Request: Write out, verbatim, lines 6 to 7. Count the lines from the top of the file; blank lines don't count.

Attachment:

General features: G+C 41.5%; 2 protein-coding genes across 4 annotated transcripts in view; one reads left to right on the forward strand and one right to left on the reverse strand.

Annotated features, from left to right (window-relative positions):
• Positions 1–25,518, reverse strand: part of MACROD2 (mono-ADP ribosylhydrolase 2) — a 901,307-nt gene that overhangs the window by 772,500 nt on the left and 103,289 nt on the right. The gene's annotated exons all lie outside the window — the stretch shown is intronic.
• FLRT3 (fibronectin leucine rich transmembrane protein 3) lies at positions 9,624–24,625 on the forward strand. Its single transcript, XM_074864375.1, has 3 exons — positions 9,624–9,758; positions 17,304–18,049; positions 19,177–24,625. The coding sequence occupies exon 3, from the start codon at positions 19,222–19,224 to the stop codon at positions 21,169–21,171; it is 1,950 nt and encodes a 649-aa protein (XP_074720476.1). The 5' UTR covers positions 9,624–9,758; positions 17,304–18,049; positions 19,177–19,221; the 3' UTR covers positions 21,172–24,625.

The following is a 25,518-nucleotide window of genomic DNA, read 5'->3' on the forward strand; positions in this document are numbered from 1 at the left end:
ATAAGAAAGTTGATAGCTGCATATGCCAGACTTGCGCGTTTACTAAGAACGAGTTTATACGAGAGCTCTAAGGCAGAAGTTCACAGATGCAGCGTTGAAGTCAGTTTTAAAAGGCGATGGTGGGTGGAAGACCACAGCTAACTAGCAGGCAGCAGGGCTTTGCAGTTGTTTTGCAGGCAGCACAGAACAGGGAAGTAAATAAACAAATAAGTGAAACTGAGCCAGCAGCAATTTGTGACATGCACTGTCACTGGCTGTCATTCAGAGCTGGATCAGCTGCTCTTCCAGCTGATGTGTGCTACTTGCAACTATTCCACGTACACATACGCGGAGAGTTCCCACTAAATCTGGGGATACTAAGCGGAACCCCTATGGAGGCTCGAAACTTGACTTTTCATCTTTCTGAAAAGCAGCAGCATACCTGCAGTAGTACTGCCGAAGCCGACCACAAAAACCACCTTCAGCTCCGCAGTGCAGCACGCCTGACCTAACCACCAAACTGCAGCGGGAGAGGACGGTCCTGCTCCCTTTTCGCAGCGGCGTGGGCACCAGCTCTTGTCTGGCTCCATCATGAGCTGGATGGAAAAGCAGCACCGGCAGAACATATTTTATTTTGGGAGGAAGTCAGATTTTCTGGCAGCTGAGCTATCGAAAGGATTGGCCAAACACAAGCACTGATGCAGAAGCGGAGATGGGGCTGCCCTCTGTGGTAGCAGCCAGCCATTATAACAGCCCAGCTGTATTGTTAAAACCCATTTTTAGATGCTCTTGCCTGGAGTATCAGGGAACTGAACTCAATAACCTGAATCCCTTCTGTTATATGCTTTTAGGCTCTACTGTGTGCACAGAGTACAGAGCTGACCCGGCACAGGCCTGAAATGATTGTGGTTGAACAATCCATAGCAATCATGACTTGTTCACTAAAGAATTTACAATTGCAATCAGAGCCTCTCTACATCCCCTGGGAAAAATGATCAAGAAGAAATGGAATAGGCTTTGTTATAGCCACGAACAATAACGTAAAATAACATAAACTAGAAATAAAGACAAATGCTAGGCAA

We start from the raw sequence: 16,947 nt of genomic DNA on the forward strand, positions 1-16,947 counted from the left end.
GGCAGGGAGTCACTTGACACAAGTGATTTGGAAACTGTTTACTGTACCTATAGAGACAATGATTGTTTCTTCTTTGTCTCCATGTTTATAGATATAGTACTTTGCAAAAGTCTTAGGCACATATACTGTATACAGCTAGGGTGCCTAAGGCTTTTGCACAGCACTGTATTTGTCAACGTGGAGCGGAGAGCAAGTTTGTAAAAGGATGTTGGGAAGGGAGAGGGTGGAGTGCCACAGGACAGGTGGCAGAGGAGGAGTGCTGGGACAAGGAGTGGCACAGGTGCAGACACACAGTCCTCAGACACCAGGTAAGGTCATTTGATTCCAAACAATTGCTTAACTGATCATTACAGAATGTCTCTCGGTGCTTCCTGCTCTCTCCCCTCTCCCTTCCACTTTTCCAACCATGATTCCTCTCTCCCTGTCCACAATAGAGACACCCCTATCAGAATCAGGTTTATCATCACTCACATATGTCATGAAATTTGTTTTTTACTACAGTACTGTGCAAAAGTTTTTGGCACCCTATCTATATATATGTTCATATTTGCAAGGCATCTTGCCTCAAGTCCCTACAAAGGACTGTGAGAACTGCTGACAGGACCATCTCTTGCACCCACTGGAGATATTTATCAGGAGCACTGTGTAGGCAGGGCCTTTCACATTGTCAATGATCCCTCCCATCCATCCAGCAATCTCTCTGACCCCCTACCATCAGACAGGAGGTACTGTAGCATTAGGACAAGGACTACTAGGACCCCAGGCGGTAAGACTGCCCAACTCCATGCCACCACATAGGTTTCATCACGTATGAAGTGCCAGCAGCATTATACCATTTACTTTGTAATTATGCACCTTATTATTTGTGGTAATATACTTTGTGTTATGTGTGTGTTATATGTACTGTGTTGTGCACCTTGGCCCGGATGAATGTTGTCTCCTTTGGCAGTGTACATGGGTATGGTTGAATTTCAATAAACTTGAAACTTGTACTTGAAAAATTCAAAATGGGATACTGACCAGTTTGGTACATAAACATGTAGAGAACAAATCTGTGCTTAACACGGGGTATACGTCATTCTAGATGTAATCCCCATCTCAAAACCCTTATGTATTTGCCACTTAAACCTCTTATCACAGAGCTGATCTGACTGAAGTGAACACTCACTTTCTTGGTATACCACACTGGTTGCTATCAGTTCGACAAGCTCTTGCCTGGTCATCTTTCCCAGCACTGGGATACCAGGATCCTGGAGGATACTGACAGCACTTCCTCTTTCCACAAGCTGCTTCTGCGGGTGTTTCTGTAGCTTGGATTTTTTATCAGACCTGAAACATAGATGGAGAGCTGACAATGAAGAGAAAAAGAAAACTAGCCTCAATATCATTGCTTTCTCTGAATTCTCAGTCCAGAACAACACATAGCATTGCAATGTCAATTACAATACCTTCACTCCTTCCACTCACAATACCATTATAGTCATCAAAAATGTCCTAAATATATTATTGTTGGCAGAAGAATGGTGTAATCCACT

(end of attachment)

ATAAGAAAGTTGATAGCTGCATATGCCAGACTTGCGCGTTTACTAAGAACGAGTTTATACGAGAGCTCTAAGGCAGAAGTTCACAGATGCAGCGTTGAAGTCAGTTTTAAAAGGCGATGGTGGGTGGAAGACCACAGCTAACTAGCAGGCAGCAGGGCTTTGCAGTTGTTTTGCAGGCAGCACAGAACAGGGAAGTAAATAAACAAATAAGTGAAACTGAGCCAGCAGCAATTTGTGACATGCACTGTCACTGGCTGTCATTCAGAGCTGGATCAGCTGCTCTTCCAGCTGATGTGTGCTACTTGCAACTATTCCACGTACACATACGCGGAGAGTTCCCACTAAATCTGGGGATACTAAGCGGAACCCCTATGGAGGCTCGAAACTTGACTTTTCATCTTTCTGAAAAGCAGCAGCATACCTGCAGTAGTACTGCCGAAGCCGACCACAAAAACCACCTTCAGCTCCGCAGTGCAGCACGCCTGACCTAACCACCAAACTGCAGCGGGAGAGGACGGTCCTGCTCCCTTTTCGCAGCGGCGTGGGCACCAGCTCTTGTCTGGCTCCATCATGAGCTGGATGGAAAAGCAGCACCGGCAGAACATATTTTATTTTGGGAGGAAGTCAGATTTTCTGGCAGCTGAGCTATCGAAAGGATTGGCCAAACACAAGCACTGATGCAGAAGCGGAGATGGGGCTGCCCTCTGTGGTAGCAGCCAGCCATTATAACAGCCCAGCTGTATTGTTAAAACCCATTTTTAGATGCTCTTGCCTGGAGTATCAGGGAACTGAACTCAATAACCTGAATCCCTTCTGTTATATGCTTTTAGGCTCTACTGTGTGCACAGAGTACAGAGCTGACCCGGCACAGGCCTGAAATGATTGTGGTTGAACAATCCATAGCAATCATGACTTGTTCACTAAAGAATTTACAATTGCAATCAGAGCCTCTCTACATCCCCTGGGAAAAATGATCAAGAAGAAATGGAATAGGCTTTGTTATAGCCACGAACAATAACGTAAAATAACATAAACTAGAAATAAAGACAAATGCTAGGCAA

We start from the raw sequence: 16,947 nt of genomic DNA on the forward strand, positions 1-16,947 counted from the left end.